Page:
Track Listing
1 Atmospheric Sensation (Intro) 2:02
2 Pain and Emotion 3:43
3 Silence Still Remains 3:37
4 Deliverance 3:49
5 Limbus 3:47
6 In Your Room 4:08



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Sunday, December 26, 2004

Review: Septer - Transgressor (2003)

Septer [ Website | MySpace ]
Transgressor
(2003)
Pulse Records

Septer's debut album Transgressor is a superb example of American power metal, similar to bands such as Cage and Jag Panzer, infused with a traditional '80s metal sound. Originally forming in the mid-'90s, the band's creative output would not see the light of day until this 2003 release. From start to finish, Septer reach for the jugular and never let go.

The two aspects which make Septer a true contender in the world of metal are the killer vocals of Kevin Truell and the twin guitar fretwork of Orest "Hawk" Dziatyk and Paul Dailey. Kevin's growling style reminds me a lot of Biff Byford (Saxon) at times, though he also possesses an unwavering ability to reach the highest wails in a very Halford-esque manner. His execution of the chorus on "Blood and Dishonor" is flawless, giving that track staying power as one of the highlights of Transgressor. While Kevin adds depth with his range and ability, Hawk and Dailey put together some fantastic leads and solos to give every track on the album a uniqueness that keeps the listening experience from ever going stale. Again, I point to "Blood and Dishonor" to illustrate the skill of both guitarists with the solo. Lightning quick, yet expressive.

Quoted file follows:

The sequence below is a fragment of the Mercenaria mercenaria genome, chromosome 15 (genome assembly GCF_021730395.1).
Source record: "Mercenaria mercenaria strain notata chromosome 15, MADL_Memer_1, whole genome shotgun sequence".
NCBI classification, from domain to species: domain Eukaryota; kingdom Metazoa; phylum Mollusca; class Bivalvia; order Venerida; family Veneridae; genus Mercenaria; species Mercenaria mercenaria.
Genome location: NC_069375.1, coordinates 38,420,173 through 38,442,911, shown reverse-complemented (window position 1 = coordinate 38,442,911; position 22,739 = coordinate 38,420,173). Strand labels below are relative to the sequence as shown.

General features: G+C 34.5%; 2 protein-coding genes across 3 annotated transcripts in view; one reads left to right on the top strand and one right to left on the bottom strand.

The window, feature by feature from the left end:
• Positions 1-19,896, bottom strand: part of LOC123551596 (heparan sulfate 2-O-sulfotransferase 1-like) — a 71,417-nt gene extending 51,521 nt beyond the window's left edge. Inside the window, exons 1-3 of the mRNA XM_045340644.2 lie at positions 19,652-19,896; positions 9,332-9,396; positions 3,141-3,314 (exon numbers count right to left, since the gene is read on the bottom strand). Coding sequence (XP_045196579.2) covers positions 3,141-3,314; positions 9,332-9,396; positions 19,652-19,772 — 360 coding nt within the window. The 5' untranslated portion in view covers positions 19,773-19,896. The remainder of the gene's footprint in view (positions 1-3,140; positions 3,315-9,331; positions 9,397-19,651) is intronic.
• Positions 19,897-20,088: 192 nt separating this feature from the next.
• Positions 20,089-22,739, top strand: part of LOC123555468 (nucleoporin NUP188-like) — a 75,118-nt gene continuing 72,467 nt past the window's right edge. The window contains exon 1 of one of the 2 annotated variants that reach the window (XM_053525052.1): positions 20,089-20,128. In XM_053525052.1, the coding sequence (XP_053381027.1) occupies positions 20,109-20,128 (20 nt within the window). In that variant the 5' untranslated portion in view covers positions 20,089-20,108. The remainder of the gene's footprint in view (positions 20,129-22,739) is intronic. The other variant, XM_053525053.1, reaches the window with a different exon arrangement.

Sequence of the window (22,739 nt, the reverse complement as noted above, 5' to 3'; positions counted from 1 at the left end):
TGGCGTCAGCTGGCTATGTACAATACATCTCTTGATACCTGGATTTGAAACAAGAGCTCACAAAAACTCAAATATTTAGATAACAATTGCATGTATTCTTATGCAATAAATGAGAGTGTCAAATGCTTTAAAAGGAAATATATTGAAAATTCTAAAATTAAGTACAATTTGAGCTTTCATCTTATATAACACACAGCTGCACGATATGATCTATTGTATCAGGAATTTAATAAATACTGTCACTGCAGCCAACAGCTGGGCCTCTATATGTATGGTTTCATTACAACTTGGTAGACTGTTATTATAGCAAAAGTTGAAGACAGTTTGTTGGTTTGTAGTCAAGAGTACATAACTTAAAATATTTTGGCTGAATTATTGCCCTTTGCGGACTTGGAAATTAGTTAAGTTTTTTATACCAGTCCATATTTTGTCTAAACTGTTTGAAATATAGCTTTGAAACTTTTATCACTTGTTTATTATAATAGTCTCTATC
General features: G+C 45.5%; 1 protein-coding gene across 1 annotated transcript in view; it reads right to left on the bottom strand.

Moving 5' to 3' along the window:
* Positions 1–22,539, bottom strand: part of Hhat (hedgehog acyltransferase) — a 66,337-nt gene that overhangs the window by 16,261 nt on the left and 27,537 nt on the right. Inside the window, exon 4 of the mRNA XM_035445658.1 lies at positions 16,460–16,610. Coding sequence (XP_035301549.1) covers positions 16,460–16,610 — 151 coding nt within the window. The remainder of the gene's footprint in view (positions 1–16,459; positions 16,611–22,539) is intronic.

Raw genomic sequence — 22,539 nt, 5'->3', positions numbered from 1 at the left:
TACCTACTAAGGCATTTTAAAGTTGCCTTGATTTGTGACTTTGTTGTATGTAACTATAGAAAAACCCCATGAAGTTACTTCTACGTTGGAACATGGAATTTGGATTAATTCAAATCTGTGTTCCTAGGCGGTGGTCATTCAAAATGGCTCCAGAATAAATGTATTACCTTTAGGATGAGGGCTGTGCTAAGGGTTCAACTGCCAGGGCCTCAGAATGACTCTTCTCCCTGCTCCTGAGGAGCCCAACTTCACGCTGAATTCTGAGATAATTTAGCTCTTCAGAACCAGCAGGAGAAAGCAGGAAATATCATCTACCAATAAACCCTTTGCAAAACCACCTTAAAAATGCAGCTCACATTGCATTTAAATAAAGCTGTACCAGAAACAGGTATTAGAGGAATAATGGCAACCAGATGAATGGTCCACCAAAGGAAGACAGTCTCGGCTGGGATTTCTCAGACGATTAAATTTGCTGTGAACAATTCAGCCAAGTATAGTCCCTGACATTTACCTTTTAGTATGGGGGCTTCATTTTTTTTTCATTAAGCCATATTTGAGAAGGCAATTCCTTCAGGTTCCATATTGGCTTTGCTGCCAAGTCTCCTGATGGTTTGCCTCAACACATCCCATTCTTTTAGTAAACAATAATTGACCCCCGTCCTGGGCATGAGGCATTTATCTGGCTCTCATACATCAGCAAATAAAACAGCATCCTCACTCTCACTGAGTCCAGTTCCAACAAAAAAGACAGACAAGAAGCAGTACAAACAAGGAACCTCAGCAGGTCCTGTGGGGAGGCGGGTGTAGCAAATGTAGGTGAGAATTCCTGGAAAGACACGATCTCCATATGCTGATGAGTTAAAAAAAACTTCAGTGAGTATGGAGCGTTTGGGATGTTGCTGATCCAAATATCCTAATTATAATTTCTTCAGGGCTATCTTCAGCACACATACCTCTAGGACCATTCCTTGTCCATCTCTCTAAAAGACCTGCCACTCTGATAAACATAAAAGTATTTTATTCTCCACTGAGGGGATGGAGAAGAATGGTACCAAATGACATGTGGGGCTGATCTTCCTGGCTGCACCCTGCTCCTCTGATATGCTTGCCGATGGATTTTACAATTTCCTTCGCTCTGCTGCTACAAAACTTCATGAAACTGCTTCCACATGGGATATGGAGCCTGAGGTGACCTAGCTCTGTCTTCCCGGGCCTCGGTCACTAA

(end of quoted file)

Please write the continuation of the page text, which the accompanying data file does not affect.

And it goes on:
While the majority of the album flies in your face with speed and aggression, Septer doesn't fail to calm the torrent - if but only briefly. "You Better Believe" follows the assault of "Blood and Dishonor" with passionate vocals from Kevin, a steady grooving riff, and yet another emotional solo from Hawk. To further add to the atmosphere, there is a Spanish element to the final guitar solo that occurs immediately following a bit of a keyboard interlude.

Transgressor is an album of highlights, to be sure. Besides the skills already mentioned, drummer Jeff Kmiec does an excellent job behind the kit as he weaves together both simple beats and complex rhythm patterns. To complete the package, the production is excellent and the artwork top-notch. Having sung praise thus far, I must point out two specific instances where I found the band to be at their weakest. The first finds Kevin as being uncharacteristically weak on "Slipping Away", sounding forced and very uncomfortable. The final quip I have with Transgressor actually comes on the lead-off track "Die By The Axe". For the most part an excellent track, there are a few attempts at introducing progressive elements to the song which serve only to give the impression of being disjointed and out-of-place.

As the band readies their sophomore album, Kevin has been replaced by Dane McCartney. Not having heard Dane, I can only wonder what impact he will have on the sound of Septer.





Track Listing
1Die By the Axe4:27
2Transgressor4:16
3Blood and Dishonor5:33
4You Better Believe5:33
5Tonight4:00
6Vesuvious4:18
7Slipping Away4:01
8Last Days3:27